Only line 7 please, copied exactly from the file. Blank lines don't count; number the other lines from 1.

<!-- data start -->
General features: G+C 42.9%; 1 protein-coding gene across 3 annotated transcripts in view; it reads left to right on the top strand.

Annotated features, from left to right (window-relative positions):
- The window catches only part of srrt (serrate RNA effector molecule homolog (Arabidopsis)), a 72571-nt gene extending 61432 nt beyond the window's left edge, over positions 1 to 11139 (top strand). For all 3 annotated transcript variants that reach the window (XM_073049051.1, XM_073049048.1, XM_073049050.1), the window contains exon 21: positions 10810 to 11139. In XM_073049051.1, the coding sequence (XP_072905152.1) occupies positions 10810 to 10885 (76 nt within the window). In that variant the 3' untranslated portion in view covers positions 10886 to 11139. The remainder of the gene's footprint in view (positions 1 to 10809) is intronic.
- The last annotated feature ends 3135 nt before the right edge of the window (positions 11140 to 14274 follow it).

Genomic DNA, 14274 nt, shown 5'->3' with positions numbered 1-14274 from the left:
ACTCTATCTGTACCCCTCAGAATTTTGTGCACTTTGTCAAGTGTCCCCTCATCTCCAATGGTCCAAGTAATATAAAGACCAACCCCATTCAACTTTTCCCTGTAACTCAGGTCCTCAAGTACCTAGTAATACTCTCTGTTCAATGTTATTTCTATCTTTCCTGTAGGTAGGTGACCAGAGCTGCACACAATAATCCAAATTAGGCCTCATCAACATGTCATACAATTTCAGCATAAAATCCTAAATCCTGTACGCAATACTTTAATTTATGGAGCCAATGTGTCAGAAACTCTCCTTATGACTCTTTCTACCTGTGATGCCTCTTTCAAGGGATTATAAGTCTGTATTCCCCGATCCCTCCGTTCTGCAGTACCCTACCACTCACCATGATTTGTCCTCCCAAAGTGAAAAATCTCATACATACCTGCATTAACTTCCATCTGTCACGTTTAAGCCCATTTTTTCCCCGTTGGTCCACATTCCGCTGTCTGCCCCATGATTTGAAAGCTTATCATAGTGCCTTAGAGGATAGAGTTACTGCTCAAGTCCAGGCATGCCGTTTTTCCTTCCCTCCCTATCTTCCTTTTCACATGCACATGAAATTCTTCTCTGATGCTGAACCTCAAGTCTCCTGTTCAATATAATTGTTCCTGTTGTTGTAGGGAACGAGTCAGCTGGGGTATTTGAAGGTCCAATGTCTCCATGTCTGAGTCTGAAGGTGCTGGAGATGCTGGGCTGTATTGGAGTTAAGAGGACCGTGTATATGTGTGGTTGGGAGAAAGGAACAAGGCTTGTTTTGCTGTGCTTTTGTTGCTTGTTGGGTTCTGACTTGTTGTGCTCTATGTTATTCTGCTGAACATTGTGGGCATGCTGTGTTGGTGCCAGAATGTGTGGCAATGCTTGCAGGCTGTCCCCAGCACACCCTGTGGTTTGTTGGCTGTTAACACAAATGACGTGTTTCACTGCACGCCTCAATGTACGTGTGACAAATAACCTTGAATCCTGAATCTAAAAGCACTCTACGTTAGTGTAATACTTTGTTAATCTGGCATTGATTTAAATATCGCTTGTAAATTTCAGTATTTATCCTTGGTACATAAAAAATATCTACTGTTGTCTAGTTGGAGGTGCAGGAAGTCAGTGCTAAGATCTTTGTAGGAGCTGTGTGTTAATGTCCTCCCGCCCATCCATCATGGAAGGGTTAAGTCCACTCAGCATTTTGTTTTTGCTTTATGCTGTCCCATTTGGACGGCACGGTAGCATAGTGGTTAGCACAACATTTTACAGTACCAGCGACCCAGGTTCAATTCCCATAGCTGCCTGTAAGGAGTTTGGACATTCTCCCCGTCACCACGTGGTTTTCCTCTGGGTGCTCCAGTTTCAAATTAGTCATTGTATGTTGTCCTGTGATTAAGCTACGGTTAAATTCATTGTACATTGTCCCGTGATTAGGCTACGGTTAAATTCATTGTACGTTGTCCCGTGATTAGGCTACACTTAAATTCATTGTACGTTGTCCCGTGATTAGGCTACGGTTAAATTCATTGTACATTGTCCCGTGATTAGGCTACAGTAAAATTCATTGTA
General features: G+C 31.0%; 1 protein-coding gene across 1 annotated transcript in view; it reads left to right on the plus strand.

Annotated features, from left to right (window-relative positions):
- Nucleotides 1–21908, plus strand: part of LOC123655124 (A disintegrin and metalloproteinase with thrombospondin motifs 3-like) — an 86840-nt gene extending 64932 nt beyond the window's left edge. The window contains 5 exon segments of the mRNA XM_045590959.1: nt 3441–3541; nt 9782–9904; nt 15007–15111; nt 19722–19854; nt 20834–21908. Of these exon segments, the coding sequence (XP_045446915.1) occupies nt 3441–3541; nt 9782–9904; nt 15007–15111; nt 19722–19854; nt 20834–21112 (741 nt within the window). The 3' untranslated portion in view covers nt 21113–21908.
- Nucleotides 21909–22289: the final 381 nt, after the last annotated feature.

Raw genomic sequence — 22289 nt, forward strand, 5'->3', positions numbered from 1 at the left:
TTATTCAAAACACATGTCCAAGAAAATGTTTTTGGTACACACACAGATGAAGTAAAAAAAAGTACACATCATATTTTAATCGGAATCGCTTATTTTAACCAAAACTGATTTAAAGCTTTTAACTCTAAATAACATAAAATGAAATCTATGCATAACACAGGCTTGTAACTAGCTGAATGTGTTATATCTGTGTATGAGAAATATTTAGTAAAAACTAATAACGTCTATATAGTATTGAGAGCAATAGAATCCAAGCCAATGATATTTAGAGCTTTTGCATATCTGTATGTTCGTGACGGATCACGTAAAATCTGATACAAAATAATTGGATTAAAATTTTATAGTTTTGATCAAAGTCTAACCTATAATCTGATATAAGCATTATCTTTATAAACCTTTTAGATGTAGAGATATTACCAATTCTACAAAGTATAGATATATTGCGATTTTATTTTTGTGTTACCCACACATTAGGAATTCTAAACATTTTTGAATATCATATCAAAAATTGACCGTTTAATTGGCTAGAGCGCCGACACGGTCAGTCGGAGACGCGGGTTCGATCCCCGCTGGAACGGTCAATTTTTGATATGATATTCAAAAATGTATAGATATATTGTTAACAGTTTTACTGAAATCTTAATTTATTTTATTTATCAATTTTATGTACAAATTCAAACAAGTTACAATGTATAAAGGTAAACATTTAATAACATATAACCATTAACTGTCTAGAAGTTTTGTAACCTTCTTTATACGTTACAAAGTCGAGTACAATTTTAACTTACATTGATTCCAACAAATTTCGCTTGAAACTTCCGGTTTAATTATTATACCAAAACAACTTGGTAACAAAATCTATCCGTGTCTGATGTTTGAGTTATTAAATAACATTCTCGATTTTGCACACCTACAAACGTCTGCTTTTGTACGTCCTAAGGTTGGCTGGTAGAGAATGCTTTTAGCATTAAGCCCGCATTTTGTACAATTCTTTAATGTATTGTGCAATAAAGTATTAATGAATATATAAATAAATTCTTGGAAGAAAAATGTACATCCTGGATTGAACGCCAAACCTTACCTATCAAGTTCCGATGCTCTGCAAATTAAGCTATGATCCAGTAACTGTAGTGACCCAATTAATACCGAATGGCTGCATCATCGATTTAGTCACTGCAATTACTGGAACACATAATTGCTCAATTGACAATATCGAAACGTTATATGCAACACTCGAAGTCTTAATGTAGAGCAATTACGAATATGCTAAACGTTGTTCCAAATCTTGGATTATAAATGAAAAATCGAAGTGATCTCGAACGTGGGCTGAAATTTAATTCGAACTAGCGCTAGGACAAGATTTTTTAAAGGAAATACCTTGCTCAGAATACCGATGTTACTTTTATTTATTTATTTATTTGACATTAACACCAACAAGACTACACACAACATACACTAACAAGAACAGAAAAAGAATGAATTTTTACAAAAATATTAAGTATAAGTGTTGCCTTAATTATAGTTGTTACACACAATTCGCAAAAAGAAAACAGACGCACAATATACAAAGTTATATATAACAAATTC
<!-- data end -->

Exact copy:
General features: G+C 31.0%; 1 protein-coding gene across 1 annotated transcript in view; it reads left to right on the plus strand.